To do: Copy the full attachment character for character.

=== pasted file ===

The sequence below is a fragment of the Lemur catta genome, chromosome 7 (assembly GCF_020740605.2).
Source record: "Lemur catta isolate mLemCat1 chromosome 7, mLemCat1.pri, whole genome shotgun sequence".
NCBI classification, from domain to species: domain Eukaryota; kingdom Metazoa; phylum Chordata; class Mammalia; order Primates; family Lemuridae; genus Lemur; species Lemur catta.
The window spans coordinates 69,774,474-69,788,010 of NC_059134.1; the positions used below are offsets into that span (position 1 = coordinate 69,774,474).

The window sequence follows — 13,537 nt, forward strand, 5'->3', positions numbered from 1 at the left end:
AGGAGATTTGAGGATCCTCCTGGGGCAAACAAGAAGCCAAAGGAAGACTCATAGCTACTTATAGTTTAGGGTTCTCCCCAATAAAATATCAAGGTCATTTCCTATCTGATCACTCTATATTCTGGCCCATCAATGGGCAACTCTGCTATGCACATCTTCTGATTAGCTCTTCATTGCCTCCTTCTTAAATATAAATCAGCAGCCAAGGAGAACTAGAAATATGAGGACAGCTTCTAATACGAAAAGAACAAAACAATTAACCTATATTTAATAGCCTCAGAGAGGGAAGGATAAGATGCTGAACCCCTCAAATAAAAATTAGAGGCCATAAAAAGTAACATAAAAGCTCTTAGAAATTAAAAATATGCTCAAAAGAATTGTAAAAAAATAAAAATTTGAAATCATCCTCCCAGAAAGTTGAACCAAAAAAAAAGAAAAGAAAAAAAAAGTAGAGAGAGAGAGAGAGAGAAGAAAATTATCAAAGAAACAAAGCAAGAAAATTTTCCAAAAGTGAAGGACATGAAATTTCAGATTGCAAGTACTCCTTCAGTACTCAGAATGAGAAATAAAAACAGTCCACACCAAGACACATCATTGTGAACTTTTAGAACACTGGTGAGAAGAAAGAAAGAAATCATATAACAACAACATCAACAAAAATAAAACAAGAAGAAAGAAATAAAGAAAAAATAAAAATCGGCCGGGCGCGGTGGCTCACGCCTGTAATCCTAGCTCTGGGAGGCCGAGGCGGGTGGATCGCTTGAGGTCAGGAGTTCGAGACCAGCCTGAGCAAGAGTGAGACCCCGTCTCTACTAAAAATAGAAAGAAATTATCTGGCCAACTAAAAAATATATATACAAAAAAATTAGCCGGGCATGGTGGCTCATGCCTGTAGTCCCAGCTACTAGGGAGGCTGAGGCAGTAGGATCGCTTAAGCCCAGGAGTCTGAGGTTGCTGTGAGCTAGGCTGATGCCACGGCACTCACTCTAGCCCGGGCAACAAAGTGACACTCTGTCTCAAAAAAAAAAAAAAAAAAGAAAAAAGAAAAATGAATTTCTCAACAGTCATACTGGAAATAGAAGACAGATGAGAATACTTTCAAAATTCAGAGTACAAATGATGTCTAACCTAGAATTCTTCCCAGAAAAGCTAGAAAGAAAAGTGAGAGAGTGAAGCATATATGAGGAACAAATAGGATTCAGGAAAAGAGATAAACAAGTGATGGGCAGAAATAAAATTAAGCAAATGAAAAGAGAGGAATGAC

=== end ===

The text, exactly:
The sequence below is a fragment of the Lemur catta genome, chromosome 7 (assembly GCF_020740605.2).
Source record: "Lemur catta isolate mLemCat1 chromosome 7, mLemCat1.pri, whole genome shotgun sequence".
NCBI classification, from domain to species: domain Eukaryota; kingdom Metazoa; phylum Chordata; class Mammalia; order Primates; family Lemuridae; genus Lemur; species Lemur catta.
The window spans coordinates 69,774,474-69,788,010 of NC_059134.1; the positions used below are offsets into that span (position 1 = coordinate 69,774,474).

The window sequence follows — 13,537 nt, forward strand, 5'->3', positions numbered from 1 at the left end:
AGGAGATTTGAGGATCCTCCTGGGGCAAACAAGAAGCCAAAGGAAGACTCATAGCTACTTATAGTTTAGGGTTCTCCCCAATAAAATATCAAGGTCATTTCCTATCTGATCACTCTATATTCTGGCCCATCAATGGGCAACTCTGCTATGCACATCTTCTGATTAGCTCTTCATTGCCTCCTTCTTAAATATAAATCAGCAGCCAAGGAGAACTAGAAATATGAGGACAGCTTCTAATACGAAAAGAACAAAACAATTAACCTATATTTAATAGCCTCAGAGAGGGAAGGATAAGATGCTGAACCCCTCAAATAAAAATTAGAGGCCATAAAAAGTAACATAAAAGCTCTTAGAAATTAAAAATATGCTCAAAAGAATTGTAAAAAAATAAAAATTTGAAATCATCCTCCCAGAAAGTTGAACCAAAAAAAAAGAAAAGAAAAAAAAAGTAGAGAGAGAGAGAGAGAGAAGAAAATTATCAAAGAAACAAAGCAAGAAAATTTTCCAAAAGTGAAGGACATGAAATTTCAGATTGCAAGTACTCCTTCAGTACTCAGAATGAGAAATAAAAACAGTCCACACCAAGACACATCATTGTGAACTTTTAGAACACTGGTGAGAAGAAAGAAAGAAATCATATAACAACAACATCAACAAAAATAAAACAAGAAGAAAGAAATAAAGAAAAAATAAAAATCGGCCGGGCGCGGTGGCTCACGCCTGTAATCCTAGCTCTGGGAGGCCGAGGCGGGTGGATCGCTTGAGGTCAGGAGTTCGAGACCAGCCTGAGCAAGAGTGAGACCCCGTCTCTACTAAAAATAGAAAGAAATTATCTGGCCAACTAAAAAATATATATACAAAAAAATTAGCCGGGCATGGTGGCTCATGCCTGTAGTCCCAGCTACTAGGGAGGCTGAGGCAGTAGGATCGCTTAAGCCCAGGAGTCTGAGGTTGCTGTGAGCTAGGCTGATGCCACGGCACTCACTCTAGCCCGGGCAACAAAGTGACACTCTGTCTCAAAAAAAAAAAAAAAAAAGAAAAAAGAAAAATGAATTTCTCAACAGTCATACTGGAAATAGAAGACAGATGAGAATACTTTCAAAATTCAGAGTACAAATGATGTCTAACCTAGAATTCTTCCCAGAAAAGCTAGAAAGAAAAGTGAGAGAGTGAAGCATATATGAGGAACAAATAGGATTCAGGAAAAGAGATAAACAAGTGATGGGCAGAAATAAAATTAAGCAAATGAAAAGAGAGGAATGAC